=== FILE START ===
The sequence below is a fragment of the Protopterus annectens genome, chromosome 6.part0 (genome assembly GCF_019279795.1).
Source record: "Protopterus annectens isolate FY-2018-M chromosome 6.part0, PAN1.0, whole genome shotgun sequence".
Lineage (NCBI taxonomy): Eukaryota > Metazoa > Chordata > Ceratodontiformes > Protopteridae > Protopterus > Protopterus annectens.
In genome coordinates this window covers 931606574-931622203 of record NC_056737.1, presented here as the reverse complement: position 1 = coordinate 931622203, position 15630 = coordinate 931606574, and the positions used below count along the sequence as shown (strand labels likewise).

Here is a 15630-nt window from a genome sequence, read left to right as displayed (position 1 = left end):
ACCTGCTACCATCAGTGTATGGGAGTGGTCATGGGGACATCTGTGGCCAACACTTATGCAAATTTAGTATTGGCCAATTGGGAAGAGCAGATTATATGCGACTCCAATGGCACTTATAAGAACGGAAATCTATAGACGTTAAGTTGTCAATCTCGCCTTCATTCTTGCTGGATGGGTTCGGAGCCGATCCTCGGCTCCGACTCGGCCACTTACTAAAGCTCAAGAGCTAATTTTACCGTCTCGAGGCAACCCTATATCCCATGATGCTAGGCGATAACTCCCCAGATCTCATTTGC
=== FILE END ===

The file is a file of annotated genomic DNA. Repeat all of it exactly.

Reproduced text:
The sequence below is a fragment of the Protopterus annectens genome, chromosome 6.part0 (genome assembly GCF_019279795.1).
Source record: "Protopterus annectens isolate FY-2018-M chromosome 6.part0, PAN1.0, whole genome shotgun sequence".
Lineage (NCBI taxonomy): Eukaryota > Metazoa > Chordata > Ceratodontiformes > Protopteridae > Protopterus > Protopterus annectens.
In genome coordinates this window covers 931606574-931622203 of record NC_056737.1, presented here as the reverse complement: position 1 = coordinate 931622203, position 15630 = coordinate 931606574, and the positions used below count along the sequence as shown (strand labels likewise).

Here is a 15630-nt window from a genome sequence, read left to right as displayed (position 1 = left end):
ACCTGCTACCATCAGTGTATGGGAGTGGTCATGGGGACATCTGTGGCCAACACTTATGCAAATTTAGTATTGGCCAATTGGGAAGAGCAGATTATATGCGACTCCAATGGCACTTATAAGAACGGAAATCTATAGACGTTAAGTTGTCAATCTCGCCTTCATTCTTGCTGGATGGGTTCGGAGCCGATCCTCGGCTCCGACTCGGCCACTTACTAAAGCTCAAGAGCTAATTTTACCGTCTCGAGGCAACCCTATATCCCATGATGCTAGGCGATAACTCCCCAGATCTCATTTGC